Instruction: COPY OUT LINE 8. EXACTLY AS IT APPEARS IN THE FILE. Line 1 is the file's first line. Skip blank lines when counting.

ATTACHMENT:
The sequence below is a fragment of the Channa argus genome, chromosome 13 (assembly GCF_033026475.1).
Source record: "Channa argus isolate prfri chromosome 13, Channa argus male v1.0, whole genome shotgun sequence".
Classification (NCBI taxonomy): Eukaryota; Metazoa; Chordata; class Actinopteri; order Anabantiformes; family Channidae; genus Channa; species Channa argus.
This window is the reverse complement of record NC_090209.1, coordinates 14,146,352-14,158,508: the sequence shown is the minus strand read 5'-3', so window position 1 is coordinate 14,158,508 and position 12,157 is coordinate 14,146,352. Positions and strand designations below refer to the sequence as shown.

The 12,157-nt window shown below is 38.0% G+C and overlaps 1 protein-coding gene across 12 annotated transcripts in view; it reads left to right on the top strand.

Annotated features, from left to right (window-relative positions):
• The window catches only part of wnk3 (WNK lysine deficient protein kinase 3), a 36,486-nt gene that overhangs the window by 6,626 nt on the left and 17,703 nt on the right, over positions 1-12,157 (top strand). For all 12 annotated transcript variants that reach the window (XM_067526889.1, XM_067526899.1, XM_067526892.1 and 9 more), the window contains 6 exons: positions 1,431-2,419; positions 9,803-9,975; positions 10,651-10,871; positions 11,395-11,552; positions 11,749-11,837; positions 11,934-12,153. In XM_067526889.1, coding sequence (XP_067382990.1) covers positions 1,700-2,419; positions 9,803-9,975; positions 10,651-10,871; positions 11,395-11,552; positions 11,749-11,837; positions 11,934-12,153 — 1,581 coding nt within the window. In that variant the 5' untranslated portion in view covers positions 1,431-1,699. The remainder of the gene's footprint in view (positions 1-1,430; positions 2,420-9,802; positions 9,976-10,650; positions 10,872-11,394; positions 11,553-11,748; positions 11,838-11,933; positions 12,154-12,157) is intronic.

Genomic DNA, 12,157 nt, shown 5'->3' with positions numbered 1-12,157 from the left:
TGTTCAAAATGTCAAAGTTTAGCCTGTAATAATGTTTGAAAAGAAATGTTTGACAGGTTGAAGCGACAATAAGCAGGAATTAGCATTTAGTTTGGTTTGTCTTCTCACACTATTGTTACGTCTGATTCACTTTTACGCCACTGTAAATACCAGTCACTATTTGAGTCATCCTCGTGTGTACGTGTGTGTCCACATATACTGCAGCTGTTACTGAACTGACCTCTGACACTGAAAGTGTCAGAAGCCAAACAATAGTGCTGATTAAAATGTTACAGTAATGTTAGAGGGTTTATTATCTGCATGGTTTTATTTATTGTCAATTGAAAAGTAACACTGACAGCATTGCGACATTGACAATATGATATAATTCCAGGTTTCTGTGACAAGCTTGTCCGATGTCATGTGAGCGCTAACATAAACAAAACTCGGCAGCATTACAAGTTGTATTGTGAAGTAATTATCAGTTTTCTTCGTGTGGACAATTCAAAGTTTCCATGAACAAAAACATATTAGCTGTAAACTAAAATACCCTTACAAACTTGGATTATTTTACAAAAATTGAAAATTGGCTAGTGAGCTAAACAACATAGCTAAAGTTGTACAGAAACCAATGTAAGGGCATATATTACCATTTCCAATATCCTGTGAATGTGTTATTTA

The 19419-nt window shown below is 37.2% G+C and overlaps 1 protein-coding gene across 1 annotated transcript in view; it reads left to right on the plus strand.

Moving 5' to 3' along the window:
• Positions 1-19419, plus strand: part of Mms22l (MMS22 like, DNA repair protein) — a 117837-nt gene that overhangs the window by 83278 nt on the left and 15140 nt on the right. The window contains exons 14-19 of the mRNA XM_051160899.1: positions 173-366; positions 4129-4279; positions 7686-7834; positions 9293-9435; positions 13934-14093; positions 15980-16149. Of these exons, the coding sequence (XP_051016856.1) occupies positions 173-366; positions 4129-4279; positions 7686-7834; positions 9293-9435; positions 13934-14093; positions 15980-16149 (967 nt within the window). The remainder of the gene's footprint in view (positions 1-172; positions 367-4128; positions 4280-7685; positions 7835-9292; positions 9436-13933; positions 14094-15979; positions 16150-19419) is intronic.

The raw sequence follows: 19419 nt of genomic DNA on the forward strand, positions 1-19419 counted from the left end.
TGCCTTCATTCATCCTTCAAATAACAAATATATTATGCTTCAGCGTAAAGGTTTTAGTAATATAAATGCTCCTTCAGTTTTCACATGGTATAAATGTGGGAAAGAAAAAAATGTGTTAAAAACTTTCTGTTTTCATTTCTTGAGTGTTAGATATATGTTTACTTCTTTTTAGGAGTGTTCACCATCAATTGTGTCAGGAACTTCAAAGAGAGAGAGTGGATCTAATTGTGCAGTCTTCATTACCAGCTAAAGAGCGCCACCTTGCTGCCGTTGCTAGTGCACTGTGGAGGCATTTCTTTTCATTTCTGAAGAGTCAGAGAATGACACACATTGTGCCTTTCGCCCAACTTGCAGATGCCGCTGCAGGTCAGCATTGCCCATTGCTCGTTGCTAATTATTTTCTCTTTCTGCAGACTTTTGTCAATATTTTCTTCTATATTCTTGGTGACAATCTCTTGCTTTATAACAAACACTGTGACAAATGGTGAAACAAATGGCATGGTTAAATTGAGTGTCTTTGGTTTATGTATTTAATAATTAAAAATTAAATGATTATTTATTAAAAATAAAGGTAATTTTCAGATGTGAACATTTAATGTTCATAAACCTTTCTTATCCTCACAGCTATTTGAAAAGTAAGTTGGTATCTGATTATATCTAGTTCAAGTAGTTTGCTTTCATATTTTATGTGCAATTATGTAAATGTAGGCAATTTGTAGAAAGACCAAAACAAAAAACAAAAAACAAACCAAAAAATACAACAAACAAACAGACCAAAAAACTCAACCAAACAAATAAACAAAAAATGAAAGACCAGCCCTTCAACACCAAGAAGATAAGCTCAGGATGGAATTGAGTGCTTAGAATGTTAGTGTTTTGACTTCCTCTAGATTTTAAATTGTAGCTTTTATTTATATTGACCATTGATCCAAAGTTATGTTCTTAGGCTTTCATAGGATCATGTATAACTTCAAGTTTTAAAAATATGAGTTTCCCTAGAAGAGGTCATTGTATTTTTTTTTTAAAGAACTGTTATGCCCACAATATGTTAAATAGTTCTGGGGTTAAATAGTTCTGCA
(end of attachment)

Genomic DNA, 12,157 nt, shown 5'->3' with positions numbered 1-12,157 from the left: